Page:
The Tutti Ensemble is a recognised leader in community cultural development and disability culture in South Australia. A secular, committed and largely volunteer arts community based at the Minda Campus at Brighton (Adelaide), Tutti has evolved in response to an identified need to:
In the last few years Tutti's reputation has spread beyond Australia. These days we are increasingly recognised as an international model of artistic excellence and social inclusion. Our most recent performance - Northern Lights, Southern Cross - script by legendary US storyteller Kevin Kling with music composed by Pat Rix - was a collaboration with the US-based Interact Center Minneapolis. NLSC, as it became known, sold out and was seen by over 4,000 people in one week. It is scheduled for a major production at the Walker Center in Minneapolis in late 2008.
Our common purpose is to enable marginalised people to contribute to the creation and performance of high-quality music and music-theatre work which challenges preconceived attitudes towards difference and disability. We have achieved this over the years through nurturing relationships with professional artists and companies. Tutti's concerts and large-scale music-theatre works are legendary in Adelaide, regional South Australia and increasingly in the US, Canada and UK.
From its small beginnings in 1997 as a singing group of nine Minda residents with moderate to severe intellectual disabilities and a support worker, Tutti has grown into a multi-layered arts organisation with well over one hundred people. It offers four entry points:
In addition Tutti continues to build regional connections through the Clare and Barossa Big Country Choir groups established in 2003 and the newly formed Inkpot Community Choir in the Adelaide Hills. The ongoing involvement of Tutti members with and without a disability as community role model mentors is proving very valuable to the regional groups. A similar model has worked well at the Northfield Women's Prison in Adelaide and as a result some of the ex-prisoners have joined the Tutti choir after release.
The large Tutti Choir traditionally includes full-time, part-time and semi-retired workers from the wider community, of whom many have been with the choir for over five years. On one hand we have professional people representing education, engineering, law, environmental science, communications, health, social sciences and the private sector and on the other hand marginalised people living with intellectual and physical disabilities; parents and siblings of young people with disabilities; people with chronic illness and mental health concerns; aged pensioners; sole parents with children at primary and high school. The whole represents an extraordinary cross-section of society and the age range is three to eighty-two years. To our knowledge this is unique.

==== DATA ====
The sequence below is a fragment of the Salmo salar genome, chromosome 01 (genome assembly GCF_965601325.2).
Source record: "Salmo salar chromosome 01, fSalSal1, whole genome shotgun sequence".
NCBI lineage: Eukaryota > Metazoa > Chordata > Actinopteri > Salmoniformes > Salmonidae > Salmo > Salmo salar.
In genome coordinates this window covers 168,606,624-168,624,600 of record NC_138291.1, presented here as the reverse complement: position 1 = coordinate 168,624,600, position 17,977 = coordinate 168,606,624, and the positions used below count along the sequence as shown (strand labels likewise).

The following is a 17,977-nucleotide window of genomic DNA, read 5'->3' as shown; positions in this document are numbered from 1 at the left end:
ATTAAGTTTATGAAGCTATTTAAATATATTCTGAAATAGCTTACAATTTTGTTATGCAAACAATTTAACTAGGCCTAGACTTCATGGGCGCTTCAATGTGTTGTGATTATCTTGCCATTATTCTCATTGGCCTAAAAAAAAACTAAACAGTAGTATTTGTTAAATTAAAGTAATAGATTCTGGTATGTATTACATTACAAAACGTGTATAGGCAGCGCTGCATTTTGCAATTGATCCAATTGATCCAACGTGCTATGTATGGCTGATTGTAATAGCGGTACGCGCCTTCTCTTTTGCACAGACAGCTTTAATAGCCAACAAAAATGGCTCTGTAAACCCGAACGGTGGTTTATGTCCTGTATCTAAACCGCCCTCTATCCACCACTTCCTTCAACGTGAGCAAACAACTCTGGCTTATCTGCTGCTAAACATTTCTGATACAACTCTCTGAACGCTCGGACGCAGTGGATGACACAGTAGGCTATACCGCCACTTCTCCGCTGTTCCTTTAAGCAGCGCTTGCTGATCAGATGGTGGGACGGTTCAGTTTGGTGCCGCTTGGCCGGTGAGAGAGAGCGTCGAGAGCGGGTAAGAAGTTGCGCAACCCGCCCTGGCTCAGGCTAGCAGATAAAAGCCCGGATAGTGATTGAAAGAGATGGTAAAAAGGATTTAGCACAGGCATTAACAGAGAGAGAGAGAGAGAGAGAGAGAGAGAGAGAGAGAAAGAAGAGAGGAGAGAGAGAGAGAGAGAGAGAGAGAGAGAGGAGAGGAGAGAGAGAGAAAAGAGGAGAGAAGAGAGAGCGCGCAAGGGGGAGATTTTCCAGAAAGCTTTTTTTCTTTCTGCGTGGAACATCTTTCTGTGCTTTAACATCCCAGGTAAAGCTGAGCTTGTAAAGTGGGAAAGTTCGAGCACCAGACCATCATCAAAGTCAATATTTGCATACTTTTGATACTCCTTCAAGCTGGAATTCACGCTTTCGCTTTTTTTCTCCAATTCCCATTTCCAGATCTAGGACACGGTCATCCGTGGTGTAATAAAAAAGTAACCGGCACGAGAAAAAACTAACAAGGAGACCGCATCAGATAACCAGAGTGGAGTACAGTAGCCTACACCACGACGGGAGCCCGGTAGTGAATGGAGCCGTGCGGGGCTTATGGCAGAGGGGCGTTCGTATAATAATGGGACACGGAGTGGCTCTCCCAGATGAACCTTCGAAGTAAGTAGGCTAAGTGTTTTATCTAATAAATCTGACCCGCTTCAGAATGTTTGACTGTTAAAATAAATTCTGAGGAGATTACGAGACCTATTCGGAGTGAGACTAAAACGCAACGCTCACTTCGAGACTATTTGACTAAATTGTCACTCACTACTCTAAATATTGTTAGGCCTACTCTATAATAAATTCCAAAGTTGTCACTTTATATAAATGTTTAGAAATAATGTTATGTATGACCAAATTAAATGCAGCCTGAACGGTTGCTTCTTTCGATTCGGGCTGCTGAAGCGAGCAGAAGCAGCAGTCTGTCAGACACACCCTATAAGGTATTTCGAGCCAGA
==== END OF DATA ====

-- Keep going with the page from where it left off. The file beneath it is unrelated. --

Our artistic program for the next six years will ensure our contribution to the development of community music and culture over a sustained period. We want to:
Essentially, we intend to deepen and broaden the productive bridging role we have played in disability and mainstream arts sectors for the last 10 years. We will do this by partnering with wider community arts sector and our new partner Opera SA (SOSA) to produce a major and minor event and/or production each year. We will also continue our ongoing inclusive weekly choral and music skills development workshops within the metropolitan community and regional SA. This will further raise our profile and affirm our position as a leader in artistic excellence and social inclusion.
In addition, we intend to double our full-time Tutti Arts program to 30 young artists with a disability and work towards facilitating their community and mainstage career opportunities. To this latter end we have established a partnership with the State Opera Young Artists Program (Operatu) which will ensure the ongoing high quality production values our work deserves. Discussions with Stephen Phillips of SOSA about formalising the relationships that have evolved between SOSA's Young Artists and Tutti are well advanced. Both organisations are outstanding leaders in their fields and well positioned to engage disability and other culturally marginalised populations in vibrant choral and music-theatre workshops with emerging professional singers and musicians. The aim of this partnership is to create pathways to professionalism for young singers and directors with and without a disability. Skills development workshops are planned for 2008 leading to the development of a production in 2009, followed by two more major productions over the next four years. The workshops will employ emerging professionals with SOSA as tutors.
We intend to establish an annual Tutti Summer School. This builds on Tutti's commitment to increasing community participation locally and will offer a three day visual and performing arts workshop program which will culminate in a lantern parade and sunset ceremony on the Minda campus. Workshops will include drum-making as well as drumming and percussion workshops, clowning, slapstick, vocal technique and a-capella singing, movement for music-theatre, animation, sound design and editing.
Pat Rix. Last updated 9 August 2007.